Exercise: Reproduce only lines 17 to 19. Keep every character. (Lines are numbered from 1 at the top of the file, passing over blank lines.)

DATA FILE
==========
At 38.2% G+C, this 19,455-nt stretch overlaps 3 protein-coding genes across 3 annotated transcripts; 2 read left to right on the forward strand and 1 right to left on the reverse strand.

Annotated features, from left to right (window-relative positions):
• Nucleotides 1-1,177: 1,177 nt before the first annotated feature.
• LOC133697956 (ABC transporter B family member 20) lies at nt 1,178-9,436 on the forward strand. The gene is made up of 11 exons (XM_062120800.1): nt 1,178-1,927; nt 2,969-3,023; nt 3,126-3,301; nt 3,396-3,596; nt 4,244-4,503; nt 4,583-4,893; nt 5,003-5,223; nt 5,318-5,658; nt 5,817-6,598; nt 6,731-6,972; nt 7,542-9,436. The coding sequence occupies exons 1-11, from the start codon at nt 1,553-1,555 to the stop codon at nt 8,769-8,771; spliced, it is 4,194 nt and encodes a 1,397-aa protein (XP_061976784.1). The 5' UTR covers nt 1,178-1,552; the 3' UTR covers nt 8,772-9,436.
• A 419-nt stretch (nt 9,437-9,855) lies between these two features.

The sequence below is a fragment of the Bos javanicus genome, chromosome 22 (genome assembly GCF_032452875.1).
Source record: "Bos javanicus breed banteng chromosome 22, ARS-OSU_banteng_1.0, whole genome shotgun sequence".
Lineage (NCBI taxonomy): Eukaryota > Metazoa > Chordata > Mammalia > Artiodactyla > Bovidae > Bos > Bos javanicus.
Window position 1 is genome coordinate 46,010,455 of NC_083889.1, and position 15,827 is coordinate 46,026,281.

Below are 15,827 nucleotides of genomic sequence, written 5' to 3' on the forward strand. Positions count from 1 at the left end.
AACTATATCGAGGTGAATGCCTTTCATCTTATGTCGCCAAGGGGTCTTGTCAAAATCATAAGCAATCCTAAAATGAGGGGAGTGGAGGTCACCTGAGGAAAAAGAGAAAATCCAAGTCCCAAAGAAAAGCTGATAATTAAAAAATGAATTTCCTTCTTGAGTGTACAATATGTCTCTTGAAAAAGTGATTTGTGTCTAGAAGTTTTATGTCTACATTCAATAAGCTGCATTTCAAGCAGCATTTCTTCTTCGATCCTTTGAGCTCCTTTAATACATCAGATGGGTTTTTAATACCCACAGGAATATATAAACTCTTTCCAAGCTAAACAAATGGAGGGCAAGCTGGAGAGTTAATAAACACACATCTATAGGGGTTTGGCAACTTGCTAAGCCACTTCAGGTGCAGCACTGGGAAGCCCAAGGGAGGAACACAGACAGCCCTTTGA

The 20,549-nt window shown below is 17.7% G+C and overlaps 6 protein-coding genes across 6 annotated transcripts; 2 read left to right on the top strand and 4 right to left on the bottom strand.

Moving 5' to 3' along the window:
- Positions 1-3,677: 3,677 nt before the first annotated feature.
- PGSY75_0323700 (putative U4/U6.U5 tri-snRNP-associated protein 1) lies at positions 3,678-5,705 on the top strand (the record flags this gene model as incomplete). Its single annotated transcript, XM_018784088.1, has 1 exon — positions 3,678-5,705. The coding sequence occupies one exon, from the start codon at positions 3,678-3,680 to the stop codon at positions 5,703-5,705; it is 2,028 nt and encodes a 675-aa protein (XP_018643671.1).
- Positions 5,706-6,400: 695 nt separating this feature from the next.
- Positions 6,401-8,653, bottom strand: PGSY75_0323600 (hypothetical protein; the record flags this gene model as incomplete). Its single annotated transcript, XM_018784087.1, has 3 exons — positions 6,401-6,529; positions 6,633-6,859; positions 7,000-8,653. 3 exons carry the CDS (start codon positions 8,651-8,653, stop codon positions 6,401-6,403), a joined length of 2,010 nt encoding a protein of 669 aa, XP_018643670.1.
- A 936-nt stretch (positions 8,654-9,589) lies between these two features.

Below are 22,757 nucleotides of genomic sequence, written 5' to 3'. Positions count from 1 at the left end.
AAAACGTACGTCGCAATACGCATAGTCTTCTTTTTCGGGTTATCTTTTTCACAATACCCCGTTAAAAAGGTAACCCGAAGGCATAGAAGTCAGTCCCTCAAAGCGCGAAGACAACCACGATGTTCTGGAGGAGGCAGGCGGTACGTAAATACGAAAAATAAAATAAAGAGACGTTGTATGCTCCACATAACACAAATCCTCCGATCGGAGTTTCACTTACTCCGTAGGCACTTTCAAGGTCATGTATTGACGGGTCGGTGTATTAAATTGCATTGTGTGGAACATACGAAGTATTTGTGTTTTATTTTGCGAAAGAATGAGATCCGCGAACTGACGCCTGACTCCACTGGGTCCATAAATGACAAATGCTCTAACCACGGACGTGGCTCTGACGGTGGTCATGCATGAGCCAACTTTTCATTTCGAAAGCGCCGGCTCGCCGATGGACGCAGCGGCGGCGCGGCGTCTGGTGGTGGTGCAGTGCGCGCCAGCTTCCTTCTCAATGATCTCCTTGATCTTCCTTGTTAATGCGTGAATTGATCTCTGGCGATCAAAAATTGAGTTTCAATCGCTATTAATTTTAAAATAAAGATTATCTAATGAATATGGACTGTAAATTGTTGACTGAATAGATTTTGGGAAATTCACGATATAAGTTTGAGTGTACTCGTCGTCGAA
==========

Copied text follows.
- Positions 6,401-8,653, bottom strand: PGSY75_0323600 (hypothetical protein; the record flags this gene model as incomplete). Its single annotated transcript, XM_018784087.1, has 3 exons — positions 6,401-6,529; positions 6,633-6,859; positions 7,000-8,653. 3 exons carry the CDS (start codon positions 8,651-8,653, stop codon positions 6,401-6,403), a joined length of 2,010 nt encoding a protein of 669 aa, XP_018643670.1.
- A 936-nt stretch (positions 8,654-9,589) lies between these two features.

Below are 22,757 nucleotides of genomic sequence, written 5' to 3'. Positions count from 1 at the left end.